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The ‘It Factor’ – How to Get It as a Blogger

A Guest Post by Nathan Hangen of Making it Social.

Ah, the “It Factor…” that something successful people have that the rest of us can’t seem to figure out. To some, it’s an enigma, while to others, it seems to flow like Willy Wonka’s Chocolate river…boundless and with fervor. Well, until it was clogged by Augustus Gloop, but I digress…

We’re all looking for some of it. It’s obvious that you need it to get noticed and to hold your audience captive, but no one knows how to get it. Believe me, I’ve asked. But, that didn’t stop me from trying.

As part of another project, I’ve been studying a lot of A-List bloggers and I have been trying to figure out both how and when they were bestowed with this “It.” Furthermore, I wanted to know what it was so that I could try and quantify it.

Did I find it? I think so, but if my conclusions are any indication, it’s not quite as mysterious as you might suspect.

What is It?

It’s the buzz around your blog that gets people interested. It’s the special factor that makes people want to RT, share, and comment on your posts.

In my studies, I believe it’s that feeling you get when you find a blog that you know isn’t going anywhere. For instance, when I read Problogger, I buy in because I know that:

1. Darren knows what he’s talking about, we trust him.
2. His blog isn’t going anywhere. He’s invested, and it’s part of his life.

Other blogs feel temporary, like they’re an experiment. Those don’t have it…they can’t. People want to know you aren’t going anywhere before they invest energy into propping you up. That’s just human nature.

It’s also a style of writing that speaks to people on their level. It’s confident and unabashed. Those bloggers that have “It,” aren’t afraid to speak their mind.

Is there a way to quantify it? No, but you and I both know what it looks like. We can sense a blog that’s on the rise or at the top…that’s about as close to measuring it as you can get.

How Do You Get It?

This is the crux really, because this is what we really want to know. You might not care who has it, but you know you want some. You want to turn your blog into a success, and you want people to not only subscribe, but to hang out and comment. You want people to listen to your advice, and maybe even pay you for it.

It’s funny, but looking back to a year ago, I was an unknown. I had a blog, but it was all over the place and I was doing a terrible job of building an audience. Now though, although I’m not on everyone’s radar, I’m at least moving in the right direction. Whereas people a year ago commented just to be nice, people these days tell me that the future looks good. My blog is an entirely different place, and it’s starting to get some of that “It.”

I’m not saying this to toot my own horn, but as someone that has been on both sides of the equation, I think it’s important to say that I understand where people are coming from, because what I’m about to say might not be what you want to hear, but it’s the truth…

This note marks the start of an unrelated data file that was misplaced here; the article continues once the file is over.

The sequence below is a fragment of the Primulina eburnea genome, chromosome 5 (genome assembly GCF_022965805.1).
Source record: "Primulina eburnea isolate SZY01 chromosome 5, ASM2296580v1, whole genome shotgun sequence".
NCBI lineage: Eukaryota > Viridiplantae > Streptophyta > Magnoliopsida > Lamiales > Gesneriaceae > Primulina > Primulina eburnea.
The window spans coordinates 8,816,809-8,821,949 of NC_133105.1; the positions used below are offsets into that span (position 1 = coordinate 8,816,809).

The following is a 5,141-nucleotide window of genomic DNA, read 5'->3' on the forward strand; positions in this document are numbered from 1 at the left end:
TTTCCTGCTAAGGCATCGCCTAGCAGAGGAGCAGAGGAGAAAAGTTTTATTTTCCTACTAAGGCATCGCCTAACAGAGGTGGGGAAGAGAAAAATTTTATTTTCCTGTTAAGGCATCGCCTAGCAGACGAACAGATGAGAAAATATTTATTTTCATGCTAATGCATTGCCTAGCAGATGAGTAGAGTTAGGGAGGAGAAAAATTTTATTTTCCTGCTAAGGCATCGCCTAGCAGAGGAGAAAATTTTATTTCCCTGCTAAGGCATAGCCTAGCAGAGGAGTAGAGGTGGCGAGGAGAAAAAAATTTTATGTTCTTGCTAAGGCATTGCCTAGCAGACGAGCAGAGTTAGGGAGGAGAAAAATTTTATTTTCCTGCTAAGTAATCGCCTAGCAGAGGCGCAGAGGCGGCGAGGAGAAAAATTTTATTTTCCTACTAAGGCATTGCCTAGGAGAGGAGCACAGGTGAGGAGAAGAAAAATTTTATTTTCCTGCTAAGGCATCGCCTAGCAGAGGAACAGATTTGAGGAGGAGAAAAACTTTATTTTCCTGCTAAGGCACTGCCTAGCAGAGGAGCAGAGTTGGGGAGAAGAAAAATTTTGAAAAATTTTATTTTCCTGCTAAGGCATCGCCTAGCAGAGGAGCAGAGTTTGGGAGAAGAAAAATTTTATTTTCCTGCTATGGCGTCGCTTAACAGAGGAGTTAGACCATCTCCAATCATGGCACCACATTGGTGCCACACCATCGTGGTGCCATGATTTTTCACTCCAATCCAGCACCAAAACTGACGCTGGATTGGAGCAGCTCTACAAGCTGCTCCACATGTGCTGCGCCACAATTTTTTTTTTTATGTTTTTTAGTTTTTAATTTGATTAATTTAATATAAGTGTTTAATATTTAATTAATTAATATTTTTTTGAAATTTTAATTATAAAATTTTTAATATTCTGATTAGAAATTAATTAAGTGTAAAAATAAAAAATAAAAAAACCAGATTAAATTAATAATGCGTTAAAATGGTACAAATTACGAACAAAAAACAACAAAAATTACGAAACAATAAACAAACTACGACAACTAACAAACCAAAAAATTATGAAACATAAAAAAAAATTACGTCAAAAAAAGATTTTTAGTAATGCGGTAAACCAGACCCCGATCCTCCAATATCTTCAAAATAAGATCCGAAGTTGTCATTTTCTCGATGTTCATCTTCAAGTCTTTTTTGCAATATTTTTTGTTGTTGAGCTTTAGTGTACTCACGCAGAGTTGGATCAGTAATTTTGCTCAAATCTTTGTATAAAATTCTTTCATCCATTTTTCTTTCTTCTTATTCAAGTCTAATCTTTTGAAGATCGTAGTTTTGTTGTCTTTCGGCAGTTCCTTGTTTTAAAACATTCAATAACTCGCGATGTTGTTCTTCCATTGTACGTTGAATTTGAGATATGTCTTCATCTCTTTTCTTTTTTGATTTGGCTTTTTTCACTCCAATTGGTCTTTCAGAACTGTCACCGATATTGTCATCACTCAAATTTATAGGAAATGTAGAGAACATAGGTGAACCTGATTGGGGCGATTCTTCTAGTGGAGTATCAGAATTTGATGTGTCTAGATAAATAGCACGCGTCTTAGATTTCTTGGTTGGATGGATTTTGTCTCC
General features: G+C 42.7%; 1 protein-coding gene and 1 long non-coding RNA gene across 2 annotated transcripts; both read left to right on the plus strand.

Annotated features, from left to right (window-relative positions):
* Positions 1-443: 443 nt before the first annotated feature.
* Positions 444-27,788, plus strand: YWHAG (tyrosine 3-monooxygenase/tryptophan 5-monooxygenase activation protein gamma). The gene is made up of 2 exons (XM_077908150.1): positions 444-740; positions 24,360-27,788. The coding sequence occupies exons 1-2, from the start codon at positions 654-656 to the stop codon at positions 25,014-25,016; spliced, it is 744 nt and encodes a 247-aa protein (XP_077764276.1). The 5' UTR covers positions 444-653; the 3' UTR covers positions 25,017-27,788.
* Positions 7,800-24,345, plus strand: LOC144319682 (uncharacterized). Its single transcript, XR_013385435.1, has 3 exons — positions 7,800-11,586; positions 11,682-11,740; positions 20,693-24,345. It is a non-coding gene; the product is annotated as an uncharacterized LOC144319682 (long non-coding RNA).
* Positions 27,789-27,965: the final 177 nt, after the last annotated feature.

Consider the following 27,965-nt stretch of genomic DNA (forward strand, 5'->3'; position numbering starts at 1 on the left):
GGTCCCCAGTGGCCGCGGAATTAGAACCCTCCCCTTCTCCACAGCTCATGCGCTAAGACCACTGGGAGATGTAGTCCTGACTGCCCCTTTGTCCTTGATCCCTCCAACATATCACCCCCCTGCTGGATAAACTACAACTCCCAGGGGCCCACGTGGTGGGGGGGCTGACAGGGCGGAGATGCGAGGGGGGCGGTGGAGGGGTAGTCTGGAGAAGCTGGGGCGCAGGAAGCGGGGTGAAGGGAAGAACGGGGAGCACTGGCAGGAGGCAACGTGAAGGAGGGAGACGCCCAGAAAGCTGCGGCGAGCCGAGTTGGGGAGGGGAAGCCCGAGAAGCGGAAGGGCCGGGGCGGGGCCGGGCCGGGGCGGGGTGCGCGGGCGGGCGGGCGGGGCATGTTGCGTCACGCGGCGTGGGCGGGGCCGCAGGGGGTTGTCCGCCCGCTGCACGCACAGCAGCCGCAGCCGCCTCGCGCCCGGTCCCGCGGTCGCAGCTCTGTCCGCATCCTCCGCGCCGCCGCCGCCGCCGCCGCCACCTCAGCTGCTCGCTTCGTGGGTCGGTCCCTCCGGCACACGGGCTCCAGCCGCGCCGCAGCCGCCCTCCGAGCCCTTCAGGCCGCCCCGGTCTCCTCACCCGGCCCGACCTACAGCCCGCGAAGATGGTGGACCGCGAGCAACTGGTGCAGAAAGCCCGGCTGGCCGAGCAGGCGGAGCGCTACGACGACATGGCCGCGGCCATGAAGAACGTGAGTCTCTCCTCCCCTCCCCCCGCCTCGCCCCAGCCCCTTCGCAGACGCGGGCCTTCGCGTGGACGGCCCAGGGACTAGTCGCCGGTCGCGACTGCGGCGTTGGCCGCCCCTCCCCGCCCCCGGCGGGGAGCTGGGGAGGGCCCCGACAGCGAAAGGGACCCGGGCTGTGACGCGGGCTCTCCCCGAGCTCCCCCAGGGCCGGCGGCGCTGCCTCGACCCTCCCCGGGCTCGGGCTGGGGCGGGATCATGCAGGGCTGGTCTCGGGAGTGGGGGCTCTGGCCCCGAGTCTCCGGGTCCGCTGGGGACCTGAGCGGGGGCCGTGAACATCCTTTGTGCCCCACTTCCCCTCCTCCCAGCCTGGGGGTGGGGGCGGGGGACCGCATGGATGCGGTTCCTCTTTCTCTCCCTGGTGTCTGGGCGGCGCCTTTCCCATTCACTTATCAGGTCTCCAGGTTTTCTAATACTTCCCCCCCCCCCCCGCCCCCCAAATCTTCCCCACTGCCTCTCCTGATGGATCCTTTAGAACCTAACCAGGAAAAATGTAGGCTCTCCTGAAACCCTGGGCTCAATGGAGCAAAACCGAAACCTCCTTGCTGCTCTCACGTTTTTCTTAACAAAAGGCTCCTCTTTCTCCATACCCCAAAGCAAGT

It is nothing more than hard work…

Disappointed? Surprised? You shouldn’t be. In fact, you should consider this good news. Why?

Because if “It” was nothing but a mysterious aura that to some was given and to others was withheld, than you and I would have no chance at it. However, if it’s nothing more than a little bit of elbow grease, then there’s hope for all of us!

Looking at the history of some of the most popular bloggers in the world, you’ll find a common element that binds them all. Yeah, there is luck involved, but more than that, there was a lot of hard work.

Hard work cranking out content on a weekly basis…hard work writing guest posts for popular blogs…hard work managing dozens of blogs until they found one that worked…hard work interacting with their 1 or 2 commenters until they got a 3rd, and then a 4th.

“But I’m working hard!” you might say, and I don’t doubt it, but are you working hard consistently? Are you learning, implementing, analyzing, and fixing on a daily basis? Are you doing everything that you can to become a successful blogger?

Are you networking? Are you honing your writing style and finding your true voice? Are you giving as much as you are taking away?

These are the questions you’ll have to answer for yourself, and only you know the truth.

I’ll be honest

Some people just might not make it, at least not the first time. Show me a blogger that did get it right on the first effort and I’ll show you another thousand that didn’t. The difference though, is in persevering and not giving up. If one project fails, start up another.

One of the most inspiring things any blogger ever told me was that he didn’t have a backup plan…he was in 100%. He said there was no way he was going to fail, because he couldn’t afford to. That man was Gary Vaynerchuk, and now he’s built an empire.

You too can have that “It Factor,” and can have your own empire, but you have to start building it first. It might be tough, but you’ve got to be more resiliant than the obstacles you face. Accomplish that, and you’ll have it, I promise.

I think Chris Brogan said it best, when he mentioned that being an overnight success required 11 years of hard work. Remember that when you see a blogger that appears to have come from nowhere. It was probably 11 years in the making.

Nathan Hangen is an entrepreneur, social media consultant, and co-author of the book - Beyond Blogging.

About Darren Rowse